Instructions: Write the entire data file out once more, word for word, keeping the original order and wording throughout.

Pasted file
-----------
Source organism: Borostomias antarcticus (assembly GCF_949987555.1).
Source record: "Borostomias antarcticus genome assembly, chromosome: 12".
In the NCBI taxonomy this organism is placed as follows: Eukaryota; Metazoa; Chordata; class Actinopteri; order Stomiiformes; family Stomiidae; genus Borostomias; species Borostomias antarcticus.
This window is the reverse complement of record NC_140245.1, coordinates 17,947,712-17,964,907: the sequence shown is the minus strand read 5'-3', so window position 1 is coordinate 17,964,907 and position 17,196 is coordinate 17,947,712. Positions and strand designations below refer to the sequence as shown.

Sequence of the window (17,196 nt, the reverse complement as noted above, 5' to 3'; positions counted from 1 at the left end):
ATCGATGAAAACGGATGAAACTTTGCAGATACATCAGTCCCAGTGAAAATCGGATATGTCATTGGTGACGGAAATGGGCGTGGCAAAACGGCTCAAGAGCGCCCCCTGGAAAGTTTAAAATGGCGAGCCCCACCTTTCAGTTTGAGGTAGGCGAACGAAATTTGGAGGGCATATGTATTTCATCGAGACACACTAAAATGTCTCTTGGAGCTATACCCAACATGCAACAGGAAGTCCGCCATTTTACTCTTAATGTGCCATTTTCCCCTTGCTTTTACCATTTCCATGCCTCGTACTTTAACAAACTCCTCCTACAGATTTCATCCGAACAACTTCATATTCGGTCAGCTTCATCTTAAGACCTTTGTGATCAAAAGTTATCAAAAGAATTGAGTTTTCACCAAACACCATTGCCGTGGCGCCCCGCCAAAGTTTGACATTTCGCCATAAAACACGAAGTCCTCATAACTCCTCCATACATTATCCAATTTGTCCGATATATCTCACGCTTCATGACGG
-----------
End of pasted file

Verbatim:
Source organism: Borostomias antarcticus (assembly GCF_949987555.1).
Source record: "Borostomias antarcticus genome assembly, chromosome: 12".
In the NCBI taxonomy this organism is placed as follows: Eukaryota; Metazoa; Chordata; class Actinopteri; order Stomiiformes; family Stomiidae; genus Borostomias; species Borostomias antarcticus.
This window is the reverse complement of record NC_140245.1, coordinates 17,947,712-17,964,907: the sequence shown is the minus strand read 5'-3', so window position 1 is coordinate 17,964,907 and position 17,196 is coordinate 17,947,712. Positions and strand designations below refer to the sequence as shown.

Sequence of the window (17,196 nt, the reverse complement as noted above, 5' to 3'; positions counted from 1 at the left end):
ATCGATGAAAACGGATGAAACTTTGCAGATACATCAGTCCCAGTGAAAATCGGATATGTCATTGGTGACGGAAATGGGCGTGGCAAAACGGCTCAAGAGCGCCCCCTGGAAAGTTTAAAATGGCGAGCCCCACCTTTCAGTTTGAGGTAGGCGAACGAAATTTGGAGGGCATATGTATTTCATCGAGACACACTAAAATGTCTCTTGGAGCTATACCCAACATGCAACAGGAAGTCCGCCATTTTACTCTTAATGTGCCATTTTCCCCTTGCTTTTACCATTTCCATGCCTCGTACTTTAACAAACTCCTCCTACAGATTTCATCCGAACAACTTCATATTCGGTCAGCTTCATCTTAAGACCTTTGTGATCAAAAGTTATCAAAAGAATTGAGTTTTCACCAAACACCATTGCCGTGGCGCCCCGCCAAAGTTTGACATTTCGCCATAAAACACGAAGTCCTCATAACTCCTCCATACATTATCCAATTTGTCCGATATATCTCACGCTTCATGACGG